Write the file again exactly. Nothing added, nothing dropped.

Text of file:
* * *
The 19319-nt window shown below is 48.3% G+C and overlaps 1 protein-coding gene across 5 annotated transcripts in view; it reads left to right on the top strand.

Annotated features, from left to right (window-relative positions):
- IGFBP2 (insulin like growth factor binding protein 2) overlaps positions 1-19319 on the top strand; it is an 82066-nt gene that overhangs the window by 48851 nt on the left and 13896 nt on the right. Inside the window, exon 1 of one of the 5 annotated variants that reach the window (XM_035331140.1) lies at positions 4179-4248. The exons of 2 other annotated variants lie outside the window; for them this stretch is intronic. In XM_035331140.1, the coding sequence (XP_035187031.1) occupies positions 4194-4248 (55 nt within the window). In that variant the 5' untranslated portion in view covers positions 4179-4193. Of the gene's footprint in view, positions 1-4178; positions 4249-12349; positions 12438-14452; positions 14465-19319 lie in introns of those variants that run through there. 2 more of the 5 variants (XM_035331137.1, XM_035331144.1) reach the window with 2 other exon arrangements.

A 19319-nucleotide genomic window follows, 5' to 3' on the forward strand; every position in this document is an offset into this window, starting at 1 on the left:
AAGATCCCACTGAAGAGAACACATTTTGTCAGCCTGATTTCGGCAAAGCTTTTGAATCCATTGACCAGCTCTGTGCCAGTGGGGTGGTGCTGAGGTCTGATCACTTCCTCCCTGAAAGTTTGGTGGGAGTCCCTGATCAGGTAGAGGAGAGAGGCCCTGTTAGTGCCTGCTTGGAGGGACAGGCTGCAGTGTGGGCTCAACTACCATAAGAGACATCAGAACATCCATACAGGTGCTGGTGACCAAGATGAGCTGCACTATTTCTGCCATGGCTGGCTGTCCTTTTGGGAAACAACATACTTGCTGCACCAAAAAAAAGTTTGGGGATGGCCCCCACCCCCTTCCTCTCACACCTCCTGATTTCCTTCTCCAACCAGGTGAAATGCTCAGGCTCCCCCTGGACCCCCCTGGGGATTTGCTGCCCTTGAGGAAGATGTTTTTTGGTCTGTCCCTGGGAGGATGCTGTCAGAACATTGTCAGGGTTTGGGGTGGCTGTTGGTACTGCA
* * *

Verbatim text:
The 19319-nt window shown below is 48.3% G+C and overlaps 1 protein-coding gene across 5 annotated transcripts in view; it reads left to right on the top strand.

Annotated features, from left to right (window-relative positions):
- IGFBP2 (insulin like growth factor binding protein 2) overlaps positions 1-19319 on the top strand; it is an 82066-nt gene that overhangs the window by 48851 nt on the left and 13896 nt on the right. Inside the window, exon 1 of one of the 5 annotated variants that reach the window (XM_035331140.1) lies at positions 4179-4248. The exons of 2 other annotated variants lie outside the window; for them this stretch is intronic. In XM_035331140.1, the coding sequence (XP_035187031.1) occupies positions 4194-4248 (55 nt within the window). In that variant the 5' untranslated portion in view covers positions 4179-4193. Of the gene's footprint in view, positions 1-4178; positions 4249-12349; positions 12438-14452; positions 14465-19319 lie in introns of those variants that run through there. 2 more of the 5 variants (XM_035331137.1, XM_035331144.1) reach the window with 2 other exon arrangements.

A 19319-nucleotide genomic window follows, 5' to 3' on the forward strand; every position in this document is an offset into this window, starting at 1 on the left:
AAGATCCCACTGAAGAGAACACATTTTGTCAGCCTGATTTCGGCAAAGCTTTTGAATCCATTGACCAGCTCTGTGCCAGTGGGGTGGTGCTGAGGTCTGATCACTTCCTCCCTGAAAGTTTGGTGGGAGTCCCTGATCAGGTAGAGGAGAGAGGCCCTGTTAGTGCCTGCTTGGAGGGACAGGCTGCAGTGTGGGCTCAACTACCATAAGAGACATCAGAACATCCATACAGGTGCTGGTGACCAAGATGAGCTGCACTATTTCTGCCATGGCTGGCTGTCCTTTTGGGAAACAACATACTTGCTGCACCAAAAAAAAGTTTGGGGATGGCCCCCACCCCCTTCCTCTCACACCTCCTGATTTCCTTCTCCAACCAGGTGAAATGCTCAGGCTCCCCCTGGACCCCCCTGGGGATTTGCTGCCCTTGAGGAAGATGTTTTTTGGTCTGTCCCTGGGAGGATGCTGTCAGAACATTGTCAGGGTTTGGGGTGGCTGTTGGTACTGCA